Since its founding, Columbia Law School has been a leader in legal scholarship, education, and practice—an engine of inquiry and knowledge creation, a catalyst for pedagogical innovation and experiential learning, a launching pad for careers at the pinnacle of the profession. The values that guide our approach make us distinctive, and the vibrancy and diversity of our community set us apart.
This was as true more than 30 years ago, when U.S. News & World Report began to rank law schools, as it is today. It will be as true tomorrow as it will be generations from now. The excellence that has characterized a Columbia Law education—and the impact our graduates have around the world—has never depended on validation from U.S. News or any other media outlet.
The flaws in the U.S. News law school ranking system have been a source of concern for many years throughout the legal academy. Overall, the methodology creates incentives that work against schools’ interest in attracting and retaining classes of students with a broadly diverse set of qualities and experiences, and in supporting the widest possible array of career choices for their graduates—whether in the private sector, in public interest and government organizations, or in academia.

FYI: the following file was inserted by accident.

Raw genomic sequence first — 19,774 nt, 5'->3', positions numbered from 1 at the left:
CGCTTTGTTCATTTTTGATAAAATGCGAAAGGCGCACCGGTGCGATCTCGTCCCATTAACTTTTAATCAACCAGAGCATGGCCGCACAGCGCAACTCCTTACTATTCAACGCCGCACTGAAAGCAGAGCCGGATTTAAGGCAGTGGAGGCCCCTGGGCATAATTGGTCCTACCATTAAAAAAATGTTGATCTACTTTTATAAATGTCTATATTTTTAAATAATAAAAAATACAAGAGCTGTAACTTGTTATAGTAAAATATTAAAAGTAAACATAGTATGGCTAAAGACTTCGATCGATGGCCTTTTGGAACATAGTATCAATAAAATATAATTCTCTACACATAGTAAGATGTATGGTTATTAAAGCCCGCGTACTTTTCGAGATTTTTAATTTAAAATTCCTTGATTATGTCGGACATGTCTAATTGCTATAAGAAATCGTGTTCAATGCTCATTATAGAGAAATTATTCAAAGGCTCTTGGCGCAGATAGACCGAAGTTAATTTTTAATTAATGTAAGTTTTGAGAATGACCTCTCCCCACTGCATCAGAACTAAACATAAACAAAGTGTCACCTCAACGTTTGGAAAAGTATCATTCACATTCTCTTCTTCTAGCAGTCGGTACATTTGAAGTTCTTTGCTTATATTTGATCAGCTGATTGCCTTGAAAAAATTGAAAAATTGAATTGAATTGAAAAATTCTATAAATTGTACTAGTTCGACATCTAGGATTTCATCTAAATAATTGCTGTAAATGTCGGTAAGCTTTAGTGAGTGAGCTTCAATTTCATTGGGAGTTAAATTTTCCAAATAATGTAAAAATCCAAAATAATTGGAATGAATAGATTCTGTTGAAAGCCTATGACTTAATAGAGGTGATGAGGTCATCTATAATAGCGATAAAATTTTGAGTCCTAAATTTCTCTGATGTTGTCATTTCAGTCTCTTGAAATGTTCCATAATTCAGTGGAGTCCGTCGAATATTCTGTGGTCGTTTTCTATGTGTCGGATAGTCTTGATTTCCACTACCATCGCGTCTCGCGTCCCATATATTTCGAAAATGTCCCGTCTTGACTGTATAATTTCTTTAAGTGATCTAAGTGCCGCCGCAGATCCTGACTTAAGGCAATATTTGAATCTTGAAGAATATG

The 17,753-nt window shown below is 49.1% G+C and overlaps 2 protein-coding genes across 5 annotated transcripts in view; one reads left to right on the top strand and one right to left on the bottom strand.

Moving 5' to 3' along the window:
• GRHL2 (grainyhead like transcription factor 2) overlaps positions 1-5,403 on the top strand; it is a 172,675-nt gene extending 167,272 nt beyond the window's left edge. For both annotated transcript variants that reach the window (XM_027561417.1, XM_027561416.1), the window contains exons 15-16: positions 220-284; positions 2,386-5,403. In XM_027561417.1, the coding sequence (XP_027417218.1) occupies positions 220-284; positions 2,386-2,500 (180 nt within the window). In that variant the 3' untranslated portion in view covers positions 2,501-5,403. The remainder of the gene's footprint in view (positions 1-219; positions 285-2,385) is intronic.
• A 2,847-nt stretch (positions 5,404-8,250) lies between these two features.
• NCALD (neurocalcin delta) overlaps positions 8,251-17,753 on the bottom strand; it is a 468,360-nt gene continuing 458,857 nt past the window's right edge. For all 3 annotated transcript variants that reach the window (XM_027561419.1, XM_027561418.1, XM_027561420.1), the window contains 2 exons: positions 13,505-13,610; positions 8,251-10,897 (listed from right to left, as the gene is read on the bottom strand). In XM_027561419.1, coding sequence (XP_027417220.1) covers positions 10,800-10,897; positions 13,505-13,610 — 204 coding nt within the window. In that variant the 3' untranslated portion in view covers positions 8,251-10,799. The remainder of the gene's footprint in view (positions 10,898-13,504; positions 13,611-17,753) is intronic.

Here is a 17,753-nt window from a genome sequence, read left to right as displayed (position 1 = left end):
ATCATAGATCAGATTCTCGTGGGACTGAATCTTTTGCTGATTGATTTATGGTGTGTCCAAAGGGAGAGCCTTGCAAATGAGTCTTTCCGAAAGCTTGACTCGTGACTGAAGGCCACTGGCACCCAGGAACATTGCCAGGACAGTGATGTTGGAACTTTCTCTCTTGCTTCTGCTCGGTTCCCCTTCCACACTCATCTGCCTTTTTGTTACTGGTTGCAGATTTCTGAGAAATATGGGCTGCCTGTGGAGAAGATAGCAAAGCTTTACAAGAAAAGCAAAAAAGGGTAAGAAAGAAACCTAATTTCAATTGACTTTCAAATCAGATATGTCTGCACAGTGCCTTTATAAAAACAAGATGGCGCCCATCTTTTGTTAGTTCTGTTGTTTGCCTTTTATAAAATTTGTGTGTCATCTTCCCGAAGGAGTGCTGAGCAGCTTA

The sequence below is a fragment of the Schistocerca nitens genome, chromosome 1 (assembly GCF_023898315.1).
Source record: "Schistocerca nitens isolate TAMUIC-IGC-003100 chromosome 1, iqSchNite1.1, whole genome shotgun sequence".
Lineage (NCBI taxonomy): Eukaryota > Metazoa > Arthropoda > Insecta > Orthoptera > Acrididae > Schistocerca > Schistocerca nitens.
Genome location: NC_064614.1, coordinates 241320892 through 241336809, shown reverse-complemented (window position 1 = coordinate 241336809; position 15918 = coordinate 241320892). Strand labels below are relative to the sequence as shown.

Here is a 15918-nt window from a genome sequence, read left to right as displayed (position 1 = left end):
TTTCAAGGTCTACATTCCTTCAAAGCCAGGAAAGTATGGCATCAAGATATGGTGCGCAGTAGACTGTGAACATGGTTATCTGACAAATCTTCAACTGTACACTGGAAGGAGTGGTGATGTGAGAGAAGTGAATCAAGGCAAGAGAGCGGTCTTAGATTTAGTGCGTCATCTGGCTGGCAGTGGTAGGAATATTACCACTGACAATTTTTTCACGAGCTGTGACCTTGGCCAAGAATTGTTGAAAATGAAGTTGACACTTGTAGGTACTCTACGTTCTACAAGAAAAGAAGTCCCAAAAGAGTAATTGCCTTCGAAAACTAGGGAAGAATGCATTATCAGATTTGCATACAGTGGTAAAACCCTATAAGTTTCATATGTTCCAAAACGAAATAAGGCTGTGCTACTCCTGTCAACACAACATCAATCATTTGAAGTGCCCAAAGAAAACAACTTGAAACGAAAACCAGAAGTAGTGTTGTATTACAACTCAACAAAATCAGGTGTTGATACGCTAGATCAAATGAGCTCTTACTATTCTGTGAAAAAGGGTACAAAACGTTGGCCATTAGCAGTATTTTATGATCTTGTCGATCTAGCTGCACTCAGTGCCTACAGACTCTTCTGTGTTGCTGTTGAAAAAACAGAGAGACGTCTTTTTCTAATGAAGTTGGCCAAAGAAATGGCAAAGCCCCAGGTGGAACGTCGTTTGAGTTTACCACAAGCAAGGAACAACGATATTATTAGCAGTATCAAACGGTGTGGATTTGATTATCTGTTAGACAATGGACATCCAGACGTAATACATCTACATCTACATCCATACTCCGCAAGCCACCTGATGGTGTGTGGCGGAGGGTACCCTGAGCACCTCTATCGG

After careful consideration, it is clear that the case in favor of Columbia’s continued involvement has become increasingly weak. The potential benefits to be gained from continuing to share data with U.S. News are far outweighed by the constraints the rankings place on our ability to freely pursue our core scholarly, pedagogical, and programmatic objectives.
We have decided, therefore, not to participate in the U.S. News rankings.
TaxProf Blog coverage:
- Michael Thaddeus (Professor of Mathematics, Columbia), An Investigation of the Facts Behind Columbia’s U.S. News Ranking (Mar. 8, 2022)
- New York Times, U.S. News Ranked Columbia No. 2, But A Math Professor Has His Doubts (Mar. 21, 2022)
- Wall Street Journal, Columbia Will Not Submit Data To U.S. News This Year After Math Professor Questioned Its #2 Ranking (July 1, 2022)
- U.S. News Kicks Columbia Out Of The 2022 College Rankings After Math Professor Questioned Its #2 Ranking (July 9, 2022)
- Wall Street Journal, Columbia Admits Submitting Incorrect Data That Goosed Its U.S. News Ranking To #2 (Sept. 10, 2022)
- Chronicle of Higher Education, Columbia's U.S. News Ranking Plummets From #2 To #18, Its Lowest Ranking Since 1988 (Sept. 13, 2022)
William M. Treanor (Dean, Georgetown), Georgetown Law Withdraws from US News & World Report Rankings:
Since our founding, public service has been at the heart of Georgetown Law’s mission. We have strived to live by the Jesuit motto of “People for Others” – educating lawyers, legal scholars, and citizens committed to the struggle for justice and protecting the rights of the most vulnerable among us. As we have pursued these goals, we have also dedicated ourselves to providing the resources needed for the most promising students to attend the law school, regardless of their means.